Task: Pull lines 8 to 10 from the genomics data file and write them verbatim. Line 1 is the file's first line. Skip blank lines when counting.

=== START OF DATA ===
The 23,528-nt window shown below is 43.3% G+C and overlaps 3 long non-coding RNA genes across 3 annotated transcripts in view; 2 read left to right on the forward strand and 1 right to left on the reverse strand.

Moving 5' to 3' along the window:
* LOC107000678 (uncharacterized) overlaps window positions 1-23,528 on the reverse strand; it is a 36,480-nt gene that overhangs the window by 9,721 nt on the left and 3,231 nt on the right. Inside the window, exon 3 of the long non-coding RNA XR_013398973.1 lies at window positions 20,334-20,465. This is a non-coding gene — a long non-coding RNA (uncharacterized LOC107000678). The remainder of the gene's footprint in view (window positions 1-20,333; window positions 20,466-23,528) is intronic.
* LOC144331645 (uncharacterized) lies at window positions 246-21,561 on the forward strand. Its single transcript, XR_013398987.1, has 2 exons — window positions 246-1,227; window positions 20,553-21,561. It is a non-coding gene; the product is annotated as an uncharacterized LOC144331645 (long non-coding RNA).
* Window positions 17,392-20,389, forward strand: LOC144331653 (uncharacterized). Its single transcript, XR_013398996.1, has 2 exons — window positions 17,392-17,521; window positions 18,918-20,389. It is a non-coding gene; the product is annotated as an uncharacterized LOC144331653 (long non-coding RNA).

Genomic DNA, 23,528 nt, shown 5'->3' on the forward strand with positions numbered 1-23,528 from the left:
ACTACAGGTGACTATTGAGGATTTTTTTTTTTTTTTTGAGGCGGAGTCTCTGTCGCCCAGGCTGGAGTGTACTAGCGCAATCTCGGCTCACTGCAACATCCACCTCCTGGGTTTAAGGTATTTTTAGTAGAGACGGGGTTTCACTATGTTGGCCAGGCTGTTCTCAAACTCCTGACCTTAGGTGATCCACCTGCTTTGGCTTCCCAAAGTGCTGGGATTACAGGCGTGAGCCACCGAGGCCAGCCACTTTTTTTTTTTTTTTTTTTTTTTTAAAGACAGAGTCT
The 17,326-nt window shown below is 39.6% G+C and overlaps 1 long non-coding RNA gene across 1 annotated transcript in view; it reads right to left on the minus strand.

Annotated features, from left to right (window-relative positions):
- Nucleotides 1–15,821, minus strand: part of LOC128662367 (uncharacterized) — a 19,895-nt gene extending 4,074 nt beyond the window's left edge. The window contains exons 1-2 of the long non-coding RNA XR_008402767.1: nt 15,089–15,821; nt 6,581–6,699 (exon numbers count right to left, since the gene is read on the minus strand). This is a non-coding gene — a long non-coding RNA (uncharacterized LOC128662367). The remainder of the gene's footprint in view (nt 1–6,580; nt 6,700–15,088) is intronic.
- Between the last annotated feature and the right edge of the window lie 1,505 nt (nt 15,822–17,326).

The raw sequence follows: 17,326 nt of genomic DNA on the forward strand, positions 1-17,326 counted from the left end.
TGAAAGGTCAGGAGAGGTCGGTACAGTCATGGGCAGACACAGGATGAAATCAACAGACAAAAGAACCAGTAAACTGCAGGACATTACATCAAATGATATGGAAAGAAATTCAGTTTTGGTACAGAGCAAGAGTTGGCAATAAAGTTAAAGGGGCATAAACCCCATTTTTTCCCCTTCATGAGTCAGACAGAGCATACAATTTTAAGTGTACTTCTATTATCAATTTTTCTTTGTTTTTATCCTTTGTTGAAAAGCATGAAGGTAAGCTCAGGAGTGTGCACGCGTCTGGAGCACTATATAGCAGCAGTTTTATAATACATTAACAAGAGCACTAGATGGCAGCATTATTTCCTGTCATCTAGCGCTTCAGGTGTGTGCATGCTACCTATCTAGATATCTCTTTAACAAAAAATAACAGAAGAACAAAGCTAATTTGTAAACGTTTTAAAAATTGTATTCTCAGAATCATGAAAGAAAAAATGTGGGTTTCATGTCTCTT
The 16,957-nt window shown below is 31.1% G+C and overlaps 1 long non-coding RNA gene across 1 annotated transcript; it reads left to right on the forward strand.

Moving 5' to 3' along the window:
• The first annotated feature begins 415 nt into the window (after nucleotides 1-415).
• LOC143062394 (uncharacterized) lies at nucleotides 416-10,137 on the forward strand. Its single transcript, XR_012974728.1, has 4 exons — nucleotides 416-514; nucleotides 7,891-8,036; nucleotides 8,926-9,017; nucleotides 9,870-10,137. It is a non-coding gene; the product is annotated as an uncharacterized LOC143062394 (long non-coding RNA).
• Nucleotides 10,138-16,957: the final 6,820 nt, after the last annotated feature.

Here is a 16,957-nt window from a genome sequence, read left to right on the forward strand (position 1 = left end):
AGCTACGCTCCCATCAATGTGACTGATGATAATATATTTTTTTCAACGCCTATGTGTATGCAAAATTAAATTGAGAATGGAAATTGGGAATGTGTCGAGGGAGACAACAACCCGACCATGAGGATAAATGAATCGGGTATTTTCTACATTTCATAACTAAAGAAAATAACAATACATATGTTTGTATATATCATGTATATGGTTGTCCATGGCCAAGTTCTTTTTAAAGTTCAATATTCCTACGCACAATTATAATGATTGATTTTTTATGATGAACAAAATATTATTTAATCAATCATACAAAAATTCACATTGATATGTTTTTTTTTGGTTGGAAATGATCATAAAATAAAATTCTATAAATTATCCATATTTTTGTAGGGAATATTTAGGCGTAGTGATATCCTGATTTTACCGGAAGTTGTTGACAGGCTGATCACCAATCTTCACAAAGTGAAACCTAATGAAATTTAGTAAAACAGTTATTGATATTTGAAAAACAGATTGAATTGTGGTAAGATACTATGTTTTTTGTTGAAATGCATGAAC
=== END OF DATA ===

The 17,326-nt window shown below is 39.6% G+C and overlaps 1 long non-coding RNA gene across 1 annotated transcript in view; it reads right to left on the minus strand.

Annotated features, from left to right (window-relative positions):
- Nucleotides 1–15,821, minus strand: part of LOC128662367 (uncharacterized) — a 19,895-nt gene extending 4,074 nt beyond the window's left edge. The window contains exons 1-2 of the long non-coding RNA XR_008402767.1: nt 15,089–15,821; nt 6,581–6,699 (exon numbers count right to left, since the gene is read on the minus strand). This is a non-coding gene — a long non-coding RNA (uncharacterized LOC128662367). The remainder of the gene's footprint in view (nt 1–6,580; nt 6,700–15,088) is intronic.